Williams also announced that Mike Stanley will be primarily a DH and is not in the picture for catching duties. They are moves that had been anticipated since before spring training, but ones that Williams refused to make until two weeks into the exhibition season. "I think respect is something we need to talk about," Williams said of the delayed announcement. "How can I move John Valentin to second base without ever seeing him? "If I were a shortstop, what kind of respect would I have for a manager if he said I'm going on somebody else's decision that you should go to second? I don't think it's the right thing to do." Williams learned the delicacy of position changes for veterans when he managed Toronto and found himself in the middle of a controversy when the organization decided to make left fielder George Bell a full-time DH. That undoubtedly was why he tried a diplomatic approach in Boston, including private meetings before the public announcement. His effort, however, wasn't helped by the constant antagonistic approach the Boston front office takes with the players. Medical problems continue to haunt the New York Mets. Derek Wallace, supposed to be the righthanded setup man for closer John Franco, is out for five months following surgery for an aneurysm under his right shoulder. Jay Payton, the top outfield prospect in the organization, is headed for a ligament replacement in his right elbow for the second time in three years. Righthanded starter Armando Reynoso came out of a recent start with a soreness in his right elbow, near the spot where he had a ligament transplant while he was with the Rockies in 1994. Shortstop Rey Ordonez is showing no signs of improving despite rest for what is being called right rotator cuff tendinitis. Righthanded pitcher Juan Acevedo has been slowed by a sore shoulder, second baseman Carlos Baerga by elbow weakness, and catcher Todd Hundley by a strained hamstring. And then there's the case of pitcher Roberto Ramirez. He made such an impression pitching for the Mexico City Reds against the Mets that the Mets worked out a deal to try out Ramirez, but he threw for only seven minutes in a bullpen session, complained of shoulder soreness and was returned to the Mexico City team. Houston manager Larry Dierker remains committed to using Craig Biggio as the leadoff hitter, but he is having trouble plugging the No. 2 hole that Biggio handled the last three years. Pat Listach, projected to hit second, was scratched after early spring struggles. Now the Astros are talking about rookie right fielder Bob Abreu. The catch with Abreu making the team is contingent upon Derek Bell being able to move to center field, and the jury is out on that. "We'll see where he is at the end of the spring," Dierker said. "We don't want him to get discouraged or lose patience." San Diego continues to have talks with the Yankees that could lead to Hideki Irabu getting his wish and pitching in New York. After initially asking for 1996 AL Rookie of the Year Derek Jeter as the prime player in a package, the Padres have modified the proposal to outfield prospects Ricky Ledee and Rafael Medina plus as much as $4 million. Ledee is considered the key figure in the deal. It's no longer an experiment. Los Angeles manager Bill Russell said Raul Mondesi will open the season hitting third, Mike Piazza dropping to cleanup and Eric Karros to fifth. Terrell Wade has been drawing all the starting assignments in the competition for Atlanta's fifth starter spot, and has calmed fears about his control, walking only one of the first 24 batters he faced. Brandon Cromer, part of the package Pittsburgh received in its multi-player deal with Toronto, has emerged as the likely Pirates second baseman. Darren Daulton's recent start against Baltimore could have been an attempt by Philadelphia to showcase Daulton in hopes an AL team - particularly Baltimore - would be interested in him as a DH. "We'd always be interested in players of Darren's offensive caliber," Orioles assistant general manager Kevin Malone said. "If we heard he was available - and we haven't heard that - we would have to consider it." Malone should listen close. The Phillies want Rico Brogna to play first, there's no DH in the NL, and Daulton's knees won't allow him to catch on a regular basis. California is still evaluating how much it really wants Rickey Henderson, who San Diego is attempting to deal. Manager Terry Collins would love a second speed guy to go with Darrin Erstad in the lineup. But to create playing time for Henderson, it would probably mean releasing Eddie Murray, whose clubhouse presence is considered a vital addition for the Angels. The Angels also are hesitant to give up lefthanded reliever Chuck McElroy until they are convinced closer Troy Percival is healthy. And they want to rework the incentives in Henderson's contract, which has a base of $2 million with an additional $5,000 for every plate appearance between 301 and 600. Cleveland remains in the Henderson picture, but the Indians aren't ready to make a move now. Texas first baseman Will Clark, coming off elbow surgery, has been swinging the bat so well that Rangers manager Johnny Oates is predicting a 100-RBI season for Clark. Clark drove in a career-low 72 runs last year, and has driven in more than 80 runs just once in five years. Said Oates: "He may not hit a lot of home runs for us, but if he swings the bat like he has been, he'll get a lot of RBIs." Cleveland shortstop Omar Vizquel is out indefinitely with soreness in his right shoulder. Vizquel underwent arthroscopic surgery to repair a torn labrum and remove a bone spur from the shoulder socket last October. "The doctor said I tried to do too much, too fast," Vizquel said. "I've never had surgery before, so I don't know how to react." The Chicago White Sox figure to have plenty of experience behind the plate with the trio of Ron Karkovice, Chad Kreuter and Tony Pena, who average 34.7 years of age and 10.3 years of big-league experience. Karkovice figures to catch four or five times a week, with Kreuter handling James Baldwin, and Pena filling in. Seattle thinks it finally solved its revolving door in left field with rookie Jose Cruz, Jr., their first-round draft choice in 1995. How big a hole has left field been in the Kingdome? Center fielder Ken Griffey Jr., has played alongside 46 different left fielders in his eight-year, big-league career. Cruz could become the 15th different opening night left fielder when the team opens its 21st season in April. They used eight different left fielders last year. Kansas City manager Bob Boone admits he doesn't expect closer Jeff Montgomery, who underwent shoulder surgery in September, to be ready opening day. "He's over the hump in his mind," Boone said. "He's going to be OK. The question is when." Until Montgomery returns, the Royals will give Jamie Bluma a chance to close games. Rookie Bubba Trammel, who had 33 home runs and 99 RBIs at the Class AA-AAA levels last season and led the Arizona Fall League with 41 RBIs, has made such a strong impression with Detroit this spring that the Tigers are shopping Melvin Nieves. Cincinnati had an interest, but not enough to part with shortstop Pokey Reese. A 5-pound weight gain by Los Angeles center fielder Brett Butler since the start of spring training has buoyed Butler's hopes of a successful comeback from thyroid cancer. Butler now weighs 158 pounds.…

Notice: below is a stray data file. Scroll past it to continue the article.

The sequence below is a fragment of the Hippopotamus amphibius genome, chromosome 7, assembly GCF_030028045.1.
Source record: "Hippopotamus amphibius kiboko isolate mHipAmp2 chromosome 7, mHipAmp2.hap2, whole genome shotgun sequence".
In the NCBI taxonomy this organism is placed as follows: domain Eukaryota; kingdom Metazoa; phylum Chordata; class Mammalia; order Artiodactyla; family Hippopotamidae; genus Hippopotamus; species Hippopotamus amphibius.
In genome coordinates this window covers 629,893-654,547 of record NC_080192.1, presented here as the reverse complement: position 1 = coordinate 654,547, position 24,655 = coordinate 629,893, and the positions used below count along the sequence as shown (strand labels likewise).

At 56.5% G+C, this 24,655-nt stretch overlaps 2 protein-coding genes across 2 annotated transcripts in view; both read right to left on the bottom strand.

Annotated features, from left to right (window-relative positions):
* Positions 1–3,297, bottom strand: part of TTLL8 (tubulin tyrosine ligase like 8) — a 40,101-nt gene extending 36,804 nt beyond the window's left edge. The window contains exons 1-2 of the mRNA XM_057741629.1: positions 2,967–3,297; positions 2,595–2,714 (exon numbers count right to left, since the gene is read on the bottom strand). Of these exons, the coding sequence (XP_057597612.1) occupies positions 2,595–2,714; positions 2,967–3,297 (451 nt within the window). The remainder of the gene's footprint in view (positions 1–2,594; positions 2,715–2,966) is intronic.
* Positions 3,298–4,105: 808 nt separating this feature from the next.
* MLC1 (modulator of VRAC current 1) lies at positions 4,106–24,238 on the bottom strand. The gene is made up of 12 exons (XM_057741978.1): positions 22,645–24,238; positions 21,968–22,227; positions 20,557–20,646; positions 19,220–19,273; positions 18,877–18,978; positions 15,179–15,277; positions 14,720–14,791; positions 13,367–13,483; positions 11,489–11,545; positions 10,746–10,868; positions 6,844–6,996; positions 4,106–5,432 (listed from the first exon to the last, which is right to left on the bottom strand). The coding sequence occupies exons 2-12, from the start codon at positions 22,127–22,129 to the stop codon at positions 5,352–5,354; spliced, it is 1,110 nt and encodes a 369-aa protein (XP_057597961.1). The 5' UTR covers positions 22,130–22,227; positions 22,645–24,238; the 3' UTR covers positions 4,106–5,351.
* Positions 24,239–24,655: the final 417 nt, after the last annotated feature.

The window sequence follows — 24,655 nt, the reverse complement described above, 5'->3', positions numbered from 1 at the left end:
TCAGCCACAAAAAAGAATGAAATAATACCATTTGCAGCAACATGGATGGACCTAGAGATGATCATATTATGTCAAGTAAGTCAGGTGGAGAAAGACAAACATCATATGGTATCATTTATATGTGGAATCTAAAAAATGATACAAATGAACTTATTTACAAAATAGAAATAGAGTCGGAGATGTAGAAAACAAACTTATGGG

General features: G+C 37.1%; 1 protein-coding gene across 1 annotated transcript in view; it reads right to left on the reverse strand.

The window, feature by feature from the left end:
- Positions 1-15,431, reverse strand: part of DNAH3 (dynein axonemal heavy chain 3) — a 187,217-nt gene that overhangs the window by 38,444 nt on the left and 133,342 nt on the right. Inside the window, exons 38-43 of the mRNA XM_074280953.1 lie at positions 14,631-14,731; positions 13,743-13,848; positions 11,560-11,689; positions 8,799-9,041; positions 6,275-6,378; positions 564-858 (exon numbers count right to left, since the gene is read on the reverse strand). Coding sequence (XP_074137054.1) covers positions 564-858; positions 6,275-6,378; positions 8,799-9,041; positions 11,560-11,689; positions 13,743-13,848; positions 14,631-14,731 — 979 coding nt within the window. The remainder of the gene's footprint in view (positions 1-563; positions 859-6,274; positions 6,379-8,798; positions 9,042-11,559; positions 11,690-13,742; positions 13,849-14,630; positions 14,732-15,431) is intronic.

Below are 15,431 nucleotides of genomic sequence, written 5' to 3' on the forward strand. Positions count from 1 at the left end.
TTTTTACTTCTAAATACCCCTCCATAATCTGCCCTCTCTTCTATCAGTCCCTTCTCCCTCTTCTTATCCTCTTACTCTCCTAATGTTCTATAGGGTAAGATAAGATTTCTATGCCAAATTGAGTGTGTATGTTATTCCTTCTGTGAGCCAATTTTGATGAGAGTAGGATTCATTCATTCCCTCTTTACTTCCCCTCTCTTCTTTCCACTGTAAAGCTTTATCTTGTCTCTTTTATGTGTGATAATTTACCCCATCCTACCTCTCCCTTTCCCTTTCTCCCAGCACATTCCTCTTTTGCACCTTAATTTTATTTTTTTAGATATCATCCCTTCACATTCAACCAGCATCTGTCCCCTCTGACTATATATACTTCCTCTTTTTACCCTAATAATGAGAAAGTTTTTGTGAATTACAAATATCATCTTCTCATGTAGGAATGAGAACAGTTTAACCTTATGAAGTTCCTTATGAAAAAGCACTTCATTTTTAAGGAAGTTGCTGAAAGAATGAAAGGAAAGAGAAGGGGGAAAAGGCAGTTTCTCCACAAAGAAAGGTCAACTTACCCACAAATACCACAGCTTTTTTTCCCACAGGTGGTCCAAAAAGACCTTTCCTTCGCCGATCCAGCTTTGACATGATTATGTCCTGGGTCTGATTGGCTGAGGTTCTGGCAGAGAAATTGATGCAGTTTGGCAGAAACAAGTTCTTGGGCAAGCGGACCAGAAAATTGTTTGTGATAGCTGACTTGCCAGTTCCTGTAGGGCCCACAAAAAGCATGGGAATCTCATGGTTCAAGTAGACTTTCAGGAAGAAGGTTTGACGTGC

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Publication information: Article title: Williams' Decision Helps to Clear Up Boston Uncertainty. Contributors: Tracy RingolsScripps Howard News Service - Author. Newspaper title: St Louis Post-Dispatch (MO). Publication date: March 16, 1997. Page number: 3F. © 2008 St. Louis Post-Dispatch. Provided by ProQuest LLC. All Rights Reserved.